By Mal Peet
Review by Susan Miller, Teen Services Library Assistant
The subtitle clues us in from the outset that throughout all the mystery and drama of the resistance fighters, and all the heroism the main characters exhibit, at the core this story is about personal betrayal.
The story is narrated by a contemporary girl who grew up extremely attached to her grandfather, who has committed suicide. This was a man with whom she did puzzles & codes, and after whom she was named. The Tamar was a river and also the code name her grandfather was assigned as a very young resistance fighter in the war. In a riddle inside a riddle, she is left a box when he dies. In it lie the darkest secrets of his life, which she pieces together on a road trip down the Tamar River & through the adventures of his life, accompanied by her Dutch cousin.
Originally set in Holland in 1944, where 2 Englishmen have parachuted into Nazi occupied Holland to organize the Dutch Resistance, we travel through time as well as geography. One man assumed the identity of a doctor and lived in an insane asylum transmitting coded messages, the other on a farm with a woman he lived with in a prior trip & with whom he shared a deep love.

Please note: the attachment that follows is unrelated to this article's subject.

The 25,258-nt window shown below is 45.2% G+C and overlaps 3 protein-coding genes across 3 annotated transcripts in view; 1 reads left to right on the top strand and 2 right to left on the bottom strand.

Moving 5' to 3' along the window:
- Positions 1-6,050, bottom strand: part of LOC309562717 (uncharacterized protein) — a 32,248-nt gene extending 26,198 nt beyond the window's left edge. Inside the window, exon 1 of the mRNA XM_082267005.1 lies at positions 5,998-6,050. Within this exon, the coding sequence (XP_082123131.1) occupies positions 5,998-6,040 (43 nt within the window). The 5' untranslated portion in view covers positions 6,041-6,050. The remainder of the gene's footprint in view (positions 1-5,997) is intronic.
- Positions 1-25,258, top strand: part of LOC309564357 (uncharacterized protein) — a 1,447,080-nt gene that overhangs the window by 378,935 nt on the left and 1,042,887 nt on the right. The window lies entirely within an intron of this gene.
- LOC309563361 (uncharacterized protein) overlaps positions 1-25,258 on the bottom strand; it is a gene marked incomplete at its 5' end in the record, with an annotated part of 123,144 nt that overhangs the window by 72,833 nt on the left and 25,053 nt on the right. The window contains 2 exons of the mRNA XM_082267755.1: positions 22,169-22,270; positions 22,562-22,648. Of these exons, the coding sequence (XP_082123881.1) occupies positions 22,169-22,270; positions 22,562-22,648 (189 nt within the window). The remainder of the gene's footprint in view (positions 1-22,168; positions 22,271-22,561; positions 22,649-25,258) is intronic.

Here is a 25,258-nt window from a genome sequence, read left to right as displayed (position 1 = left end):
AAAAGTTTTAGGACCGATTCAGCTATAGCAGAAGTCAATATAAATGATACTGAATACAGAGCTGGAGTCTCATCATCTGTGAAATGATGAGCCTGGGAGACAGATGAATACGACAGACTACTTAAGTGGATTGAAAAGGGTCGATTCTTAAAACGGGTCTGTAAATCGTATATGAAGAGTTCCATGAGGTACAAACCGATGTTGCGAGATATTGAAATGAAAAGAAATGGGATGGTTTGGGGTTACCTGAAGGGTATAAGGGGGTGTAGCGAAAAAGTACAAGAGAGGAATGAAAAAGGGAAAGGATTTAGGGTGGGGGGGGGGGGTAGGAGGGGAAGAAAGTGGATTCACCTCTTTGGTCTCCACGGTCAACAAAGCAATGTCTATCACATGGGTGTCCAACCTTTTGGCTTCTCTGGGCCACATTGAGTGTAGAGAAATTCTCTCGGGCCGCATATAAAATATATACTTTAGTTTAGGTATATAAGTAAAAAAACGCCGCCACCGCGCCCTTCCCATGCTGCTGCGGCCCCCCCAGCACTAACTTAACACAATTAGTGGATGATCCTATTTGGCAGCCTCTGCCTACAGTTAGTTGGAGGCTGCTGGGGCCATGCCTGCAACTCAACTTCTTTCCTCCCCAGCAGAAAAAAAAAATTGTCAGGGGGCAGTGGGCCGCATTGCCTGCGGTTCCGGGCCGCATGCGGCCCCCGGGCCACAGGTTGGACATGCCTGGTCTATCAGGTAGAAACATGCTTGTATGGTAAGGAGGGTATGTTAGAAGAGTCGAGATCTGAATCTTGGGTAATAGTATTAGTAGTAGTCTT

This is a complex and disturbing book, one with profound lessons—which is why it won the Carnegie. It examines the price of war to those who fight it & the generations who follow."I belong to a generation whose fathers were soldiers, sailors, or airmen during the Second World War," says Mal Peet. "Some of these men were willing to talk about their experiences, some were not. My own father wasn't. (Or perhaps I didn't want to listen.) A friend of mine had a father whose wartime experiences were actually secret. He worked underground for the British secret services in Nazi-occupied Holland. He still had his 'silks,' the sheets of code used for his radio transmissions. These scraps of fabric were my starting point for Tamar. It's a story about secrets, lies, false identities, coded messages. It's also, I hope, a plea for forgiveness.” Sins of the fathers must ultimately be forgiven! Especially now, when we seem to have forgotten the lessons of war, his message seems particularly relevant.